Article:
In the late 1999, the people from my hometown, Effiduase-Koforidua, woke up to a repugnant crime committed by a young man: convinced by his spiritual master that his mother’s sister was responsible for his miseries in life, he hacked her into pieces and left her on a farm.
Later that year, a pastor convinced a woman in Accra that her beautiful car, which her husband had shipped to her from America, was a spiritual coffin which was bound to send her to her grave. Out of fear, the woman gave the car to the pastor who used it for many years. Many years later, a con man convinced a fairly rich man to part with huge amounts of money which he claimed he could triple for the man. When the scheme eventually failed, the con man explained to the rich man that his mother was responsible for the fiasco. The man went to his family house and subjected his mother to severe beating.
Recently, a science teacher in a reputable high school blamed the death of his paramount chief on another paramount chief whom he accused of witchcraft. Last month, an old man that had lived in America for decades told me that he went to Ghana and slept in his family house, only to see a flash of light in the middle of the night. He concluded that her mother’s sister, who had treated this man like her own son throughout his life, was a witch who had emitted the flashing light in her attempt to blind him. His mother’s brother approved of the conclusion and helped him to harass his aunt.
In 2001, my elderly friend who had bought an old car which kept on giving him problems, rose up one morning and threatened his son with witchcraft, demanding that he confessed that he was responsible for the problems with the car. The son confessed, and my friend put him in a church house for seven days to be exorcized of his witchcraft. Just a month ago, this same friend was defrauded of thousands of dollars. He is now blaming his misfortune on his sisters. A couple of years ago, a story was published on a Ghanaian news network about church members who chased a cobra into a culvert. Thereafter, a homeless woman emerged from under the bridge. This woman was nearly lynched by the mob who thought she was a witch that turned into a snake.
Long, long ago, in medieval England, a trial by ordeal to identify a witch consisted in hanging a heavy stone around the neck of one accused of witchcraft and leaving her in the middle of a deep river. If the person sank to the bottom and drowned, she was exonerated and her death ruled a tragedy. If perchance, such a person defied gravity and floated on the water, she was quickly rescued, excoriated and burnt at the stake. The church itself approved of variations on these strange trials, setting up inquisitions and burning many people, including Joan of Arc, at the stake after accusing them of witchcraft. Later in the mid seventeenth century America, a group of girls in Salem led superstitious adults to lead a witch-hunt, resulting in a pogrom of revenge killings.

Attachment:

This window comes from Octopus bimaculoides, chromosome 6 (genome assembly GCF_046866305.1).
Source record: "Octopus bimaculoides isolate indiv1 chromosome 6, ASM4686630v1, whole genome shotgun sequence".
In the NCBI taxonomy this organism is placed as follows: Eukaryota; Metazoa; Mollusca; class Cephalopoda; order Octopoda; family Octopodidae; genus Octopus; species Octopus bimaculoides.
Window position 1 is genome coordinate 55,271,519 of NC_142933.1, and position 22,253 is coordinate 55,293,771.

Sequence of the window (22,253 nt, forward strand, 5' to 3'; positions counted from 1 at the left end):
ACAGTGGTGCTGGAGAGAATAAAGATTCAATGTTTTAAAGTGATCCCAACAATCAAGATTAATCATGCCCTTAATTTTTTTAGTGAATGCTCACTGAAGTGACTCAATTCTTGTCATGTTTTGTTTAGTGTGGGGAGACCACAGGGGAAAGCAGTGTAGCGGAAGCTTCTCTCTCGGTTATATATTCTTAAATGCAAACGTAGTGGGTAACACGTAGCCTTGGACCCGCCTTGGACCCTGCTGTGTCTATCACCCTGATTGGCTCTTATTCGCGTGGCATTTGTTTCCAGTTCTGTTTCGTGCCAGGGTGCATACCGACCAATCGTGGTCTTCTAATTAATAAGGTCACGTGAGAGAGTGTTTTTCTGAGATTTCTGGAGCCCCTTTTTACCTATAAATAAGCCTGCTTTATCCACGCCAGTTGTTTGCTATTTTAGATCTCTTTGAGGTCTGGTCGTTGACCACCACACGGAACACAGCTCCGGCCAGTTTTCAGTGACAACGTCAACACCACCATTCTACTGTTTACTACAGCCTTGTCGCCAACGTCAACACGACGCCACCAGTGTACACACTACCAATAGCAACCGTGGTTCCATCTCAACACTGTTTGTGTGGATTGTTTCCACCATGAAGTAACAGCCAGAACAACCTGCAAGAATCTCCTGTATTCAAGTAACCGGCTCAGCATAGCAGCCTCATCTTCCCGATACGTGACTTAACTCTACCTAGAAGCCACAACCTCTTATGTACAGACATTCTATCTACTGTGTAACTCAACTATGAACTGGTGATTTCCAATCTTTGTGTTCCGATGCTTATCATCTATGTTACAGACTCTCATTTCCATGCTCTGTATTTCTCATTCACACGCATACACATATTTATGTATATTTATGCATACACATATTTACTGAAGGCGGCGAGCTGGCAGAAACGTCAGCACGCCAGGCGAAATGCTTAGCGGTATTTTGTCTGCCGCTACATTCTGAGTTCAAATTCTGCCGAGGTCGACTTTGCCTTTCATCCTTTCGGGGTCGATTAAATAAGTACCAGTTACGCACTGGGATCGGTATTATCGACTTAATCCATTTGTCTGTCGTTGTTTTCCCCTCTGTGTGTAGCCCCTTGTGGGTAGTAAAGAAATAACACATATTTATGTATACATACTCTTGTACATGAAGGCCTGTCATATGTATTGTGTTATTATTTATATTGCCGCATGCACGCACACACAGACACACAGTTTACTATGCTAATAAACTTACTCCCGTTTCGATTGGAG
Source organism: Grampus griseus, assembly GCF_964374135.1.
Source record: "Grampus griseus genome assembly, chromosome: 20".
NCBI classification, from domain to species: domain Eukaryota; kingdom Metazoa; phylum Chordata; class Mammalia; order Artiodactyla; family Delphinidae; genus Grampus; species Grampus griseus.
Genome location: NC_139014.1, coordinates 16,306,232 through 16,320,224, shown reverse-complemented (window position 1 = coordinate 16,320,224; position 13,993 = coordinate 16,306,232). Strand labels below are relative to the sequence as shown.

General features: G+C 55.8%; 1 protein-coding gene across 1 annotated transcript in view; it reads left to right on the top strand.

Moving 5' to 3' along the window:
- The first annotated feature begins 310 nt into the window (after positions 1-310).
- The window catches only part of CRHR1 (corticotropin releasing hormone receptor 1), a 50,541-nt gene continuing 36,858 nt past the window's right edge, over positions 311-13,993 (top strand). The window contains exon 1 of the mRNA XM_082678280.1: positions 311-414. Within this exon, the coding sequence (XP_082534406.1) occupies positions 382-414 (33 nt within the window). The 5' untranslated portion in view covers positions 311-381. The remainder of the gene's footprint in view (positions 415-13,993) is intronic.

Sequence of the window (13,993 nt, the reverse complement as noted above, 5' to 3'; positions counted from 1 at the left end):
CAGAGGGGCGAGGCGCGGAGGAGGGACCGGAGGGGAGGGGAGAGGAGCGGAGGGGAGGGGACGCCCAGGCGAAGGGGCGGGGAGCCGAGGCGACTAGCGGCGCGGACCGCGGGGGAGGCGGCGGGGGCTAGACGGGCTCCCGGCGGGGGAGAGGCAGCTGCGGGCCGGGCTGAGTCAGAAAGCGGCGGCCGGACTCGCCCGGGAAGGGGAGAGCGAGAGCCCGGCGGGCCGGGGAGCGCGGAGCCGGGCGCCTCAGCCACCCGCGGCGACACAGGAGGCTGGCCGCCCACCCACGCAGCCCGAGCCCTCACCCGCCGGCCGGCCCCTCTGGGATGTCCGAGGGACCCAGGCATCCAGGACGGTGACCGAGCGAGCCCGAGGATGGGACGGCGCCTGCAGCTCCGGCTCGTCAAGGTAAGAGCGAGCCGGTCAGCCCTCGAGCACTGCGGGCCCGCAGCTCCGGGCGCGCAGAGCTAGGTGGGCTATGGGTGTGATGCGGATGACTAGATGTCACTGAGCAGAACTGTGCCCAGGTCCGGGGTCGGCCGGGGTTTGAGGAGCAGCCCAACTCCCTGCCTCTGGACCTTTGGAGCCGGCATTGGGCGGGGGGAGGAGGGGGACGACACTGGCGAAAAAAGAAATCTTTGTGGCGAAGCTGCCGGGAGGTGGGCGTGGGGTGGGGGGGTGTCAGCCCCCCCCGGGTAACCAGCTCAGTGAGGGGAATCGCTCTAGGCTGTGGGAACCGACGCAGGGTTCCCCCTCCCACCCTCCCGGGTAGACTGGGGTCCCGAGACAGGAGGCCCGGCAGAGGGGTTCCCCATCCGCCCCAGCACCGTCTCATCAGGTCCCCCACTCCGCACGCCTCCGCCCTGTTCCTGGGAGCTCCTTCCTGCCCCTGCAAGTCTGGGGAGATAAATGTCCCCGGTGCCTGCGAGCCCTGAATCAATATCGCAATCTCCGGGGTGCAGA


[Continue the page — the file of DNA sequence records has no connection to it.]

Women are usually victims of witchcraft; yet they are the most ardent purveyors of the belief in it. Women daily throng religious shrines to ask about their destinies, and if a pastor points a finger to their housemaids, sisters or mothers, they heave a sigh of relief and go after these people, making their lives hell on earth. People have beaten up their mothers, sisters and spouses after accusing them of witchcraft. When the Ghanaian drinks too much alcohol, he will complain that the witches have put a barrel in his stomach; when he becomes addicted to drugs and goes berserk, he will accuse the witches of mortgaging his mental powers; when he makes imprudent decisions and reaps the reward of failure, he will concoct a witch-based fallacy to explain away his blight and plight.
There is some truth in the assertion that if witches exist at all, then we are our own witches! Our states of mind create those “witches” that haunt us.
In the first place, powerful psychological forces existing in our own minds determine what and how we will end up in life. If we conceive ourselves as strong, capable and able, then nothing can prevent us from succeeding in any enterprise. If we consider ourselves as minions of forces stronger than us, we will do the presumed biddings of those imaginary forces, and nothing will deliver us from our self-imposed status as puppets and neophytes.